When www.sulphurdell.com went online in 2002, people started writing in to tell of their memories of the ballpark. Since then I try to post all memories to the “I remember…” page on the website.
The most often-related experience is regarding fathers or grand-fathers taking children and grandchildren to see a game. Our father and grandfather took my brother and me to games at Sulphur Dell when we were youngsters, so I can relate. Here are a few favorites:
“My dad used t0 take me to watch the Vols play the Memphis Chicks, Chattanooga Lookouts, (and was the Atlanta team the “Crackers”?). One night the game went very late, and we had to leave before it was over. As we walked down the sidewalk outside the right field fence, I heard the crack of the bat as the game-winning home run was hit. Then the ball hit in the middle of the street RIGHT NEXT TO WHERE WE WERE WALKING! My dad took off after it and brought me back the game winner!!
You just don’t see ’em like that anymore: Sulphur Dells And Dads… “
–Bruce Whitaker, Houston Texas
“I remember as a boy going with my dad “Dub Allen” who many know loved the game of baseball. I always knew when we were getting close to the stadium by the strong smell of those livestock barns (y’all know the smell!)…walking down those side streets and alleys after we had parked the car. While walking and stepping over railroad tracks I would see that large white gas tank; as a kid that tank really looked big! Once we walked into the stadium, we always sat out in the right field section sort of behind first base…my dad seemed to know everybody and it would take us an hour to walk back to the car due to all the chit-chat with friends.
“The last day I was with my dad before he passed away in the summer of 2000 we drove to the site of Sulphur Dell. What made me want to pull into the parking lot was when he saw the old Atlantic Ice house that stood behind right field. He had just told me that he once got a ball out of the gutter there when he was a kid. I could tell he was excited to see the old site of Sulphur Dell, so I pulled into the State parking lot and stopped about where I figured the pitcher’s mound was. He said he had many great memories as a child himself as a part-time bat boy and as a spectator. I told him I can sit here and look around and see the old field. I could sort of see the old infield in my mind, the noise, and I even seemed to begin smelling that old cigar and pipe smell.”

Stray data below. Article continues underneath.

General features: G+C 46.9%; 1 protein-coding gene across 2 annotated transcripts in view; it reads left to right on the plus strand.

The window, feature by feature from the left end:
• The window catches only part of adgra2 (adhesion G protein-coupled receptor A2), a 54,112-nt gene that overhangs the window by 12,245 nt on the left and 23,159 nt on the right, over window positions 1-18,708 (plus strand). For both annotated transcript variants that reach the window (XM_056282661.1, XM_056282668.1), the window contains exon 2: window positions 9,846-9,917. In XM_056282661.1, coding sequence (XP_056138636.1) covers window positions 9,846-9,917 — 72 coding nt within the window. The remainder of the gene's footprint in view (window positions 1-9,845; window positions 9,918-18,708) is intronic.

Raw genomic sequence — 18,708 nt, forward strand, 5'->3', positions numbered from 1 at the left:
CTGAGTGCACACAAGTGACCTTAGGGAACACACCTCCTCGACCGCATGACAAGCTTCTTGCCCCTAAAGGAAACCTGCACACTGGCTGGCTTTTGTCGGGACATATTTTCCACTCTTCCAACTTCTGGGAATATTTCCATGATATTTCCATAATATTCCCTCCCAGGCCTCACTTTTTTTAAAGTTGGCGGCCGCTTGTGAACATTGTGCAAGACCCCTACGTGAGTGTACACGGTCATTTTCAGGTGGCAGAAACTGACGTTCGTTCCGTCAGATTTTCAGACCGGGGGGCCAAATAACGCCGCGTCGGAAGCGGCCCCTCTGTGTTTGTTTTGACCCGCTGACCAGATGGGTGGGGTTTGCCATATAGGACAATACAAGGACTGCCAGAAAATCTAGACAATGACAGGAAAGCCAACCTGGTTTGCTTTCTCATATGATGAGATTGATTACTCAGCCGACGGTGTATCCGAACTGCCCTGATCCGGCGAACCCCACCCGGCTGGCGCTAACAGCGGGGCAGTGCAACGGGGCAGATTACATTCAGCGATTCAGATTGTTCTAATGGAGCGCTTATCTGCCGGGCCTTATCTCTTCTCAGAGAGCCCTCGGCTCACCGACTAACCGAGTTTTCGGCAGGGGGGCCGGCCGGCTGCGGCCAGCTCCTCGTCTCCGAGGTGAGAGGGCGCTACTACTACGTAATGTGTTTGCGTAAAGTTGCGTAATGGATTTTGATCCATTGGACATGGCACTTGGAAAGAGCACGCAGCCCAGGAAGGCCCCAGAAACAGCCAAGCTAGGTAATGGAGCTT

–Mike Allen, Donelson, Tennessee
“I remember my dad took me there from the time I was barely able to talk. I remember our having many good times, and that time together gave us a bond that I will not ever forget. Daddy used to say to folks that I was “his boy.” I loved sports, especially baseball, so much that if I could have pursued my career of choice, I would have become a sports announcer.”
–Janie Woodruff McIntyre
“I remember as a young boy riding the bus to Sulphur Dell with my Dad who loved baseball better that anything. One of the greatest thrills I had was going to the press box with Mr. (Raymond) Johnson of the Nashville Banner, and looking out at my dad sitting on the third base side. I can still hear my dad screaming at the umpires when a call went against the “Vols” – he always called them “Blind Toms”. I also can remember when they used to slide the doors back after the seventh inning stretch and people would come running in to catch the final innings. My Dad passed away in 1963 and had he lived, he would have been heartbroken to see the “Old Ball Park” closed.”
–Jim Cain, Nashville, Tennessee
“I remember as a little girl my father, Buster Boguskie, playing at the Dell. I remember, Willie White, the trainer, carrying me around the park and telling everyone I was his “God-child”. I remember the smell of hot dogs and popcorn, the railroad tracks out front, playing with the turn-style when you first came in and waiting in the car after the game for my dad. I wish I could go back to that time and be able to go through the park just one more time. Wouldn’t it be great if it were still standing!”
–Gail Boguskie Wilson, Goodlettsville, Tennessee